Tri Valley Top Dawg (oz5810)

 

Tri Valley Top Dawg (oz5810) by Walt Senour, Jerry Smith from RCMplans 1980 - plan thumbnail

About this Plan

Tri Valley Top Dawg. Radio control pylon racer model, for .15 power. This is an up-dated (in 1980) version of Ken Willard's original Top Dawg (oz901) design, first published in RCM July 1966.

Quote: "We of the Tri-Valley R/C Club in South Bend, Indiana, have been having a great time sport racing. You haven't tried it yet? This is certainly not new, nor is it a rank beginner's sport. However, if you are able to get it up and down in one piece, you qualify.

Several years back our club kicked around the idea of sport racing. And, of course, the main idea was to promote the spirit of competition within the club as well as provide some club visibility in the way of entertainment for our local area. Several clubs from the surrounding area were invited to participate in those races. A racing committee, made up of several members from each club, was soon formed and a set of rules were agreed on. It takes some organization to keep the majority happy, as many of you know.

We chose two aircraft for racing - the Top Flite Top Dawg (oz8897) designed by Ken Willard, and the Fred Reese Quickie (oz5856) kitted by Michigan Hobby Hangar. It soon became apparent that building the Top Dawg, especially the fuselage, was really a dog, After all, it was designed some years back, in the days of escapements, and needed some building simplification. But, it did have good flying characteristics and proved quite groovy around the pylons. The Quickie, on the other hand, although easier and faster to build, didn't have the same agile ability to negotiate the course. Although, with a good pilot, it was certainly in competition with the Dawg.

Walt Senour, Tri-Valley Club president and one of those super competitive guys seemed to be cleaning up at every race. A closer examination of Walt's Dawg revealed some very subtle appearance and structural changes, though the basic form of the Top Flite Top Dawg was still eminent.

I became interested in Walt's version and built a prototype to fly. Feeling that this particular Dawg had good potential for racing and that our club would certainly adopt it as their basic racer, I drew up the plans. I must give Walt Senour credit for the original design, because without it there might not have been a 'Tri-Valley Top Dawg.'

Let me tell you about some of the most important features and attributes built into the Tri-Valley Top Dawg, that do not exist in the Top Flite Top Dawg. I don't mean to belittle the Top Flite Top Dawg, however, in the interest of progress it's time for some changes.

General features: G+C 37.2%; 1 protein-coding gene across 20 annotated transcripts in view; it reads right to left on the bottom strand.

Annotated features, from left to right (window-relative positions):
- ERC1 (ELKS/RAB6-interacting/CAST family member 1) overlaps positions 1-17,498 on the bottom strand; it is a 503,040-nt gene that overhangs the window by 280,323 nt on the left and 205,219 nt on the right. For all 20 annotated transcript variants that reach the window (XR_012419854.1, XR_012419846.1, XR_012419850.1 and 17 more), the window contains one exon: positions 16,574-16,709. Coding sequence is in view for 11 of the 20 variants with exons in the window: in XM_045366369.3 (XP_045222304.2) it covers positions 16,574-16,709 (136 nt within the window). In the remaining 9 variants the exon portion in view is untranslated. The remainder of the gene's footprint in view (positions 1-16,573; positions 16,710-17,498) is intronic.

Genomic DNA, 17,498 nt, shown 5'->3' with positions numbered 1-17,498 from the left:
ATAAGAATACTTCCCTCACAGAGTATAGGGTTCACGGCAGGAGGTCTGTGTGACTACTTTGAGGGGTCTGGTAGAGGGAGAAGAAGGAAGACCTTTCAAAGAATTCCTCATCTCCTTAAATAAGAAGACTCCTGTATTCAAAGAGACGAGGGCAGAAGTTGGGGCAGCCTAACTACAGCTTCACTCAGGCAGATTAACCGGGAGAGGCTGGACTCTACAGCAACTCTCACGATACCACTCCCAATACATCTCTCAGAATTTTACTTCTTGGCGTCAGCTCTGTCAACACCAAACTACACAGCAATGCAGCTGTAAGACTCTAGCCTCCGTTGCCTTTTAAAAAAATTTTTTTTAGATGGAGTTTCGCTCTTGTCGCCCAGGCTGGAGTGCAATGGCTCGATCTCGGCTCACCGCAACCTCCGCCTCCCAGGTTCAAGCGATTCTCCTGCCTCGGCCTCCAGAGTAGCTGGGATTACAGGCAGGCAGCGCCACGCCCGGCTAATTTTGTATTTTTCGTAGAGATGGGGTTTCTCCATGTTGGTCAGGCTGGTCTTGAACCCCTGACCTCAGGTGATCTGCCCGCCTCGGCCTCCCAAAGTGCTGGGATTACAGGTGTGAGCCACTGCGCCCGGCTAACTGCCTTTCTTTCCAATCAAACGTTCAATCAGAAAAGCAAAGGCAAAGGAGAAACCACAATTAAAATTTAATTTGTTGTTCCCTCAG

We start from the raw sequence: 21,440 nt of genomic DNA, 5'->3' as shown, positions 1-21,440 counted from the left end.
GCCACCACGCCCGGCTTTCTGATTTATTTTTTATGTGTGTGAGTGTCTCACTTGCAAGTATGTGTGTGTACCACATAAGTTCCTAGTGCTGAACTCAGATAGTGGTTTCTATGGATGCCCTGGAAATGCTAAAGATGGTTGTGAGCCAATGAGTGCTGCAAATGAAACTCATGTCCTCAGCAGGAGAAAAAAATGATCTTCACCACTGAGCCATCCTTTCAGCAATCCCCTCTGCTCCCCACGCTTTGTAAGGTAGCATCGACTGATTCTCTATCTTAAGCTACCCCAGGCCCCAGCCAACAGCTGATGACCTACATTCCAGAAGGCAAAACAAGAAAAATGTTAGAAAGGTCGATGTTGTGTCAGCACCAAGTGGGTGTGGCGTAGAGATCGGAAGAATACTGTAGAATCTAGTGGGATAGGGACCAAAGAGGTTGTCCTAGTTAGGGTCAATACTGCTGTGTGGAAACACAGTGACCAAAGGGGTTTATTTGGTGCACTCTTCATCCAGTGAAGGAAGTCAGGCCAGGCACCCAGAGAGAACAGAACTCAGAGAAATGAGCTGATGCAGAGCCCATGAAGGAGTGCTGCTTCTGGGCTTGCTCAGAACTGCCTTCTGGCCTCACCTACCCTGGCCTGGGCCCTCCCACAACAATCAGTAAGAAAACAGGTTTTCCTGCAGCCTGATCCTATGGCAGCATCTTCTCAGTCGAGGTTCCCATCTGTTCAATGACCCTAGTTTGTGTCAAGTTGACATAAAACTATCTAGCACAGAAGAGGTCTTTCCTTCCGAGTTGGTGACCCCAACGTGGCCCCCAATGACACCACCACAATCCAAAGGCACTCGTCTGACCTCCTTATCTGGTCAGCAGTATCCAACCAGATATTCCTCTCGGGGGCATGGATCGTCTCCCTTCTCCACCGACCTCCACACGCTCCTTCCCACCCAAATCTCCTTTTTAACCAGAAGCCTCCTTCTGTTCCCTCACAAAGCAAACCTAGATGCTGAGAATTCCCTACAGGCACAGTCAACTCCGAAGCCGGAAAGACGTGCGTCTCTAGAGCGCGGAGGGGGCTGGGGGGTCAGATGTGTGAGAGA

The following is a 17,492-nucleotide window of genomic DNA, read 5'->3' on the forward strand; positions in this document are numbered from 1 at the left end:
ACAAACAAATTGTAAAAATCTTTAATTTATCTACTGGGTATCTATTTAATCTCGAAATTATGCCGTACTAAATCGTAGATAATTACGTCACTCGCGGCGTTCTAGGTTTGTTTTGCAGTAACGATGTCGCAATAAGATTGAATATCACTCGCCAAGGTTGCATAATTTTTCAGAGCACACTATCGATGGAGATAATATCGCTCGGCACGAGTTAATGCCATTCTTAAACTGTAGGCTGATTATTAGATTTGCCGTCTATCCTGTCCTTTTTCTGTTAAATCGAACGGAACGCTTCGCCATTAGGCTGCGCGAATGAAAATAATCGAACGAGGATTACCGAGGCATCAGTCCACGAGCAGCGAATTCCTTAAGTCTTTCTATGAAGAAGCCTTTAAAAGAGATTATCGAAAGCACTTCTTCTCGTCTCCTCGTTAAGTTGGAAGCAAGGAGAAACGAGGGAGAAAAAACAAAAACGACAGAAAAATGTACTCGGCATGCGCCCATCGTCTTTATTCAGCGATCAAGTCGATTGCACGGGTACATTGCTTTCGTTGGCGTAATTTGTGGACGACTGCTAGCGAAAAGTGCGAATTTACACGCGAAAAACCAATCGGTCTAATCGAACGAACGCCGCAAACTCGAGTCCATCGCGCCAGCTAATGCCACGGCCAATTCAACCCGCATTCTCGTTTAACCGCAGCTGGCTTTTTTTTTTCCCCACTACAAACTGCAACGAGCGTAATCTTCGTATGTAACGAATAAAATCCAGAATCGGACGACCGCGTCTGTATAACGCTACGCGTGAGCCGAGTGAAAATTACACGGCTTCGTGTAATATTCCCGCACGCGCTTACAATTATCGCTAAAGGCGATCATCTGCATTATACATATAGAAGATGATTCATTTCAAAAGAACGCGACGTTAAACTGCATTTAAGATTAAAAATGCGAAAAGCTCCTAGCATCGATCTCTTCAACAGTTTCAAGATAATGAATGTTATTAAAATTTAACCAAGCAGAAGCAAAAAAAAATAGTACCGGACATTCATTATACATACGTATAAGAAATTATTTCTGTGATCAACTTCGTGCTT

The first consideration, as I said before, was a complete moderization of building technique which mainly involved the fuselage. Increased room in the forward section allows a 4 oz Kraft fuel tank better placement with regard to the engine carb. The airborne radio equipment is installed through a hatch in the bottom while the wing is permanently fixed. The stab and vertical fin are made from 3/16 sheet balsa, and are more rigid giving better control response.

The nose moment was slightly increased. Some dihedral was removed from the wing while the stab area was somewhat decreased. Rudder area was increased. Wing tip design was changed in favor of the polyhedral tip which helps considerably in the turns.

And, lastly, we changed the overall appearance by giving the Dawg a sleek and racy look.

This is not a beginner's airplane and, assuming those interested in building it have some experience, I won't bore you with a piece by piece assembly commentary. But, rather, cover the places where some additional explanation is required to ease your building problems. The plans are very straightforward and will give you no trouble.

Fuselage. After cutting out all the parts necessary to construct the fuselage, begin by bonding the 1/16 ply doublers to the sides. Make sure of a left hand and a right hand. These doublers may be bonded in place with contact cement, Hobbypoxy II or Crazy Tape.

Next, and this is very important, build the fuselage upside down over the top view on the plans. Arrange the plans on your building board so that former F2 has clearance to hang over the edge. Pin down the 3/16 square cross braces and formers F3B, F5, and F7B. Next join the sides making sure the tail post falls on the fuselage centerline..."

Supplementary file notes

Article pages, text and pics, thanks to hlsat.

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Tri Valley Top Dawg (oz5810) by Walt Senour, Jerry Smith from RCMplans 1980 - model pic

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